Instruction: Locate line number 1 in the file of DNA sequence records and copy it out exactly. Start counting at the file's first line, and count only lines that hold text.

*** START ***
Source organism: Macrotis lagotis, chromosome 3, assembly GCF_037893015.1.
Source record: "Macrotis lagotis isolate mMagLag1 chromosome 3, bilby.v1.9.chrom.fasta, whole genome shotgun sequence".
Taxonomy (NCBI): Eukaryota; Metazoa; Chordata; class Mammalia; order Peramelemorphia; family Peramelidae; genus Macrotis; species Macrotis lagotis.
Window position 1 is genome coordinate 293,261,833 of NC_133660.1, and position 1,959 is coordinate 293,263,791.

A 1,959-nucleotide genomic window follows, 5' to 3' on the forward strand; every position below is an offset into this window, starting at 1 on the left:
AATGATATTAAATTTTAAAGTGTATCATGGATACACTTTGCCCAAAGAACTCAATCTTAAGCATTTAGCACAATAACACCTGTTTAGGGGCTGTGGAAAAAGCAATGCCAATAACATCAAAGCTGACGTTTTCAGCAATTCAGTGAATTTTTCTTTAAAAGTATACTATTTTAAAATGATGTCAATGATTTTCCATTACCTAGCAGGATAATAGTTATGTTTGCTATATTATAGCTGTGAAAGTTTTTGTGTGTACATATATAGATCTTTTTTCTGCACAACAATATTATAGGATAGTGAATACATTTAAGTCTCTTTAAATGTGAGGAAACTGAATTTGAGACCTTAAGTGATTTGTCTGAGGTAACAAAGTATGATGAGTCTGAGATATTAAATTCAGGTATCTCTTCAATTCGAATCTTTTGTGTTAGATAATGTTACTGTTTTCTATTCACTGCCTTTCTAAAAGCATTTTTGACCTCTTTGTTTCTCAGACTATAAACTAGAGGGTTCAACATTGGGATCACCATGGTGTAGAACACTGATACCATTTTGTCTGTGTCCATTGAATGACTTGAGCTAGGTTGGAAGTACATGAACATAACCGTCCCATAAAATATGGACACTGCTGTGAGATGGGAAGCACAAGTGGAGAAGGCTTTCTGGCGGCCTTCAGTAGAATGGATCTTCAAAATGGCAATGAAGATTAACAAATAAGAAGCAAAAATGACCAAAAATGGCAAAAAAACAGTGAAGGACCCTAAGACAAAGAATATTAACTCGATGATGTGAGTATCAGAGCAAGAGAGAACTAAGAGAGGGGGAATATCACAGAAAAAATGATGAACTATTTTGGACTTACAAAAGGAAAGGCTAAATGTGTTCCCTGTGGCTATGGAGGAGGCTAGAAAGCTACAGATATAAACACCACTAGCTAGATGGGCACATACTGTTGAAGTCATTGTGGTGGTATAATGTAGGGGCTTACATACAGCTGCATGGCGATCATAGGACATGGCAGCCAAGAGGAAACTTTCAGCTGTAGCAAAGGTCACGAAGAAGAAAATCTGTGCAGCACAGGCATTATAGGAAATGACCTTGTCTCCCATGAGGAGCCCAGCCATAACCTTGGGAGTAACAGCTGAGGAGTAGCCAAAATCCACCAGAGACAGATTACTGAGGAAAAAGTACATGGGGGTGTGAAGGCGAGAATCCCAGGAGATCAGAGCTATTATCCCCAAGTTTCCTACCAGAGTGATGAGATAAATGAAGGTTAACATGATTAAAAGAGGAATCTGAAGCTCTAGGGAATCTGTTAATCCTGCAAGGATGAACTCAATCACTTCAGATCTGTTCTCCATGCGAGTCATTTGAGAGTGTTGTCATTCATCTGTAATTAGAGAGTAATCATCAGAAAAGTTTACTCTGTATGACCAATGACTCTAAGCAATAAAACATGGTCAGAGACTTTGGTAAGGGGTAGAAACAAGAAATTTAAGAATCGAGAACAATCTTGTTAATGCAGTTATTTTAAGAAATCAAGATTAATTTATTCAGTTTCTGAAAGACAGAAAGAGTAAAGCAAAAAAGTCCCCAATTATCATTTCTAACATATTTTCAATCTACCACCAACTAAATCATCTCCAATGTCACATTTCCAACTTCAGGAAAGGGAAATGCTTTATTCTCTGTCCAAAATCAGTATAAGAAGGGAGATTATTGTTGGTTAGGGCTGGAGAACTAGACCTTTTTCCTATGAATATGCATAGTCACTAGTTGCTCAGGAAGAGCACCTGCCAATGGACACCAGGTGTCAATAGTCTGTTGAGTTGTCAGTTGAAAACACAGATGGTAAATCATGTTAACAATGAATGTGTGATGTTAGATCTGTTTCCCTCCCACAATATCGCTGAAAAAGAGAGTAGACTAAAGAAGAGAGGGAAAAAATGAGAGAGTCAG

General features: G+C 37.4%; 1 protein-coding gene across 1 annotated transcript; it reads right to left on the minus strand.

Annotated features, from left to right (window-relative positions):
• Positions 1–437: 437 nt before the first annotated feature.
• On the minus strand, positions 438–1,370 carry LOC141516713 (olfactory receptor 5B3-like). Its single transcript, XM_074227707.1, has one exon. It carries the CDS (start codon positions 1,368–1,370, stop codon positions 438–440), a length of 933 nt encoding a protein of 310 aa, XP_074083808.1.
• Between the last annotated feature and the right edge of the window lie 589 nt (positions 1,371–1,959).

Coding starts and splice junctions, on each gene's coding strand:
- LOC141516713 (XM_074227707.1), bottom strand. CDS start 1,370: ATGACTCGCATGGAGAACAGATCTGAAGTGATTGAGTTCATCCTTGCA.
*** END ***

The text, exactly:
Source organism: Macrotis lagotis, chromosome 3, assembly GCF_037893015.1.